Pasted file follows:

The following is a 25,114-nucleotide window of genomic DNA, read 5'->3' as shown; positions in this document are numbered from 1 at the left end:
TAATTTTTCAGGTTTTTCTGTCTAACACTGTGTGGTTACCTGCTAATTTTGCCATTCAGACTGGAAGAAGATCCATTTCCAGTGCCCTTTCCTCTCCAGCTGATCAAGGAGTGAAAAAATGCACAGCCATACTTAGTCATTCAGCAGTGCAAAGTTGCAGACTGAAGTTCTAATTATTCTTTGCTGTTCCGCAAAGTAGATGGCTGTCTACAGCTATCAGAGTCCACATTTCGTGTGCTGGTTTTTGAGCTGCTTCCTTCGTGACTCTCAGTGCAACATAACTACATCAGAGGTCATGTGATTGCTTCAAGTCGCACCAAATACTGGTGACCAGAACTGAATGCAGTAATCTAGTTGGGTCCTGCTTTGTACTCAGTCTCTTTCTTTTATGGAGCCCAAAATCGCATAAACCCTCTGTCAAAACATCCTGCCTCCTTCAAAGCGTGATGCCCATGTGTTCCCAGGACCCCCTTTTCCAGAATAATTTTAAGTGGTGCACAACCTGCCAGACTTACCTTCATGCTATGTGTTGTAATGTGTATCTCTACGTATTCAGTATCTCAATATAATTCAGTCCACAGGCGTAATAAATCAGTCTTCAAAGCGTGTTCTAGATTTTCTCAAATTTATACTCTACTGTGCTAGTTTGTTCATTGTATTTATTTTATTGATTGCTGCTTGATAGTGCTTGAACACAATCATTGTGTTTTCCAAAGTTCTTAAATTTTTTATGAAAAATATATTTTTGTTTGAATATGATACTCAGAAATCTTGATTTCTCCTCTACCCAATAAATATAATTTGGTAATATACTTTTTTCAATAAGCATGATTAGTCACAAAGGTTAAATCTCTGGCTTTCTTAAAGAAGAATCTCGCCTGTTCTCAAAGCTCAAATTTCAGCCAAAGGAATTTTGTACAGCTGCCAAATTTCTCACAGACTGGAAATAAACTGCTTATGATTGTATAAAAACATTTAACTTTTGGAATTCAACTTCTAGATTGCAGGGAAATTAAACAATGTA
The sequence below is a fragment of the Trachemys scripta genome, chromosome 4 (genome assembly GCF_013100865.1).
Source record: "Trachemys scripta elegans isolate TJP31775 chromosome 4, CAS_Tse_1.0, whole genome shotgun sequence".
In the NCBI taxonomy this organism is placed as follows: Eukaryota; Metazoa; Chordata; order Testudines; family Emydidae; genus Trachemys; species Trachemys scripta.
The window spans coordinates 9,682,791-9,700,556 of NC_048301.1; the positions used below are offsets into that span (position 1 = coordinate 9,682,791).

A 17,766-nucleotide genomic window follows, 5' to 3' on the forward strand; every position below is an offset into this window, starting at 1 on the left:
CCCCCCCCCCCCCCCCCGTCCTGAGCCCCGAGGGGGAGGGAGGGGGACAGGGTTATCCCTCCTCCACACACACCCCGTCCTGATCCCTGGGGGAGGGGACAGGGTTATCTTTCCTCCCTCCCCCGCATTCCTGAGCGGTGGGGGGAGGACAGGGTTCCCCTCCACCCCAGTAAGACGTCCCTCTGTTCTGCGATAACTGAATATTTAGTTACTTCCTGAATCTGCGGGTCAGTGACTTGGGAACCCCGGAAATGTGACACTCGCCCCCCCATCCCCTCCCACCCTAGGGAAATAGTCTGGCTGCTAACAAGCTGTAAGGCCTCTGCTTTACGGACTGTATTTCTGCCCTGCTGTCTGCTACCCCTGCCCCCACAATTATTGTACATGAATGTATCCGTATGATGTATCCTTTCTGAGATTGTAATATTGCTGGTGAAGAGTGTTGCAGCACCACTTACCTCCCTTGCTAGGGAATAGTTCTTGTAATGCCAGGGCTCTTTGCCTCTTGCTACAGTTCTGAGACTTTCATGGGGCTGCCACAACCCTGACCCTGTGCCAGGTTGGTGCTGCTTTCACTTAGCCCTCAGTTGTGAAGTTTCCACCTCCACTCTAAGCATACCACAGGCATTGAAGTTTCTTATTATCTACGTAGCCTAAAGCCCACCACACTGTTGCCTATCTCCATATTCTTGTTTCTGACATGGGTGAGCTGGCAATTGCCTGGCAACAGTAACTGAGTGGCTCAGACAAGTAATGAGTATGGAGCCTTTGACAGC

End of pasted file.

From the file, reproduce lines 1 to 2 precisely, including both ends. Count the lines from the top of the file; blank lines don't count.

The following is a 25,114-nucleotide window of genomic DNA, read 5'->3' as shown; positions in this document are numbered from 1 at the left end:
TAATTTTTCAGGTTTTTCTGTCTAACACTGTGTGGTTACCTGCTAATTTTGCCATTCAGACTGGAAGAAGATCCATTTCCAGTGCCCTTTCCTCTCCAGCTGATCAAGGAGTGAAAAAATGCACAGCCATACTTAGTCATTCAGCAGTGCAAAGTTGCAGACTGAAGTTCTAATTATTCTTTGCTGTTCCGCAAAGTAGATGGCTGTCTACAGCTATCAGAGTCCACATTTCGTGTGCTGGTTTTTGAGCTGCTTCCTTCGTGACTCTCAGTGCAACATAACTACATCAGAGGTCATGTGATTGCTTCAAGTCGCACCAAATACTGGTGACCAGAACTGAATGCAGTAATCTAGTTGGGTCCTGCTTTGTACTCAGTCTCTTTCTTTTATGGAGCCCAAAATCGCATAAACCCTCTGTCAAAACATCCTGCCTCCTTCAAAGCGTGATGCCCATGTGTTCCCAGGACCCCCTTTTCCAGAATAATTTTAAGTGGTGCACAACCTGCCAGACTTACCTTCATGCTATGTGTTGTAATGTGTATCTCTACGTATTCAGTATCTCAATATAATTCAGTCCACAGGCGTAATAAATCAGTCTTCAAAGCGTGTTCTAGATTTTCTCAAATTTATACTCTACTGTGCTAGTTTGTTCATTGTATTTATTTTATTGATTGCTGCTTGATAGTGCTTGAACACAATCATTGTGTTTTCCAAAGTTCTTAAATTTTTTATGAAAAATATATTTTTGTTTGAATATGATACTCAGAAATCTTGATTTCTCCTCTACCCAATAAATATAATTTGGTAATATACTTTTTTCAATAAGCATGATTAGTCACAAAGGTTAAATCTCTGGCTTTCTTAAAGAAGAATCTCGCCTGTTCTCAAAGCTCAAATTTCAGCCAAAGGAATTTTGTACAGCTGCCAAATTTCTCACAGACTGGAAATAAACTGCTTATGATTGTATAAAAACATTTAACTTTTGGAATTCAACTTCTAGATTGCAGGGAAATTAAACAATGTA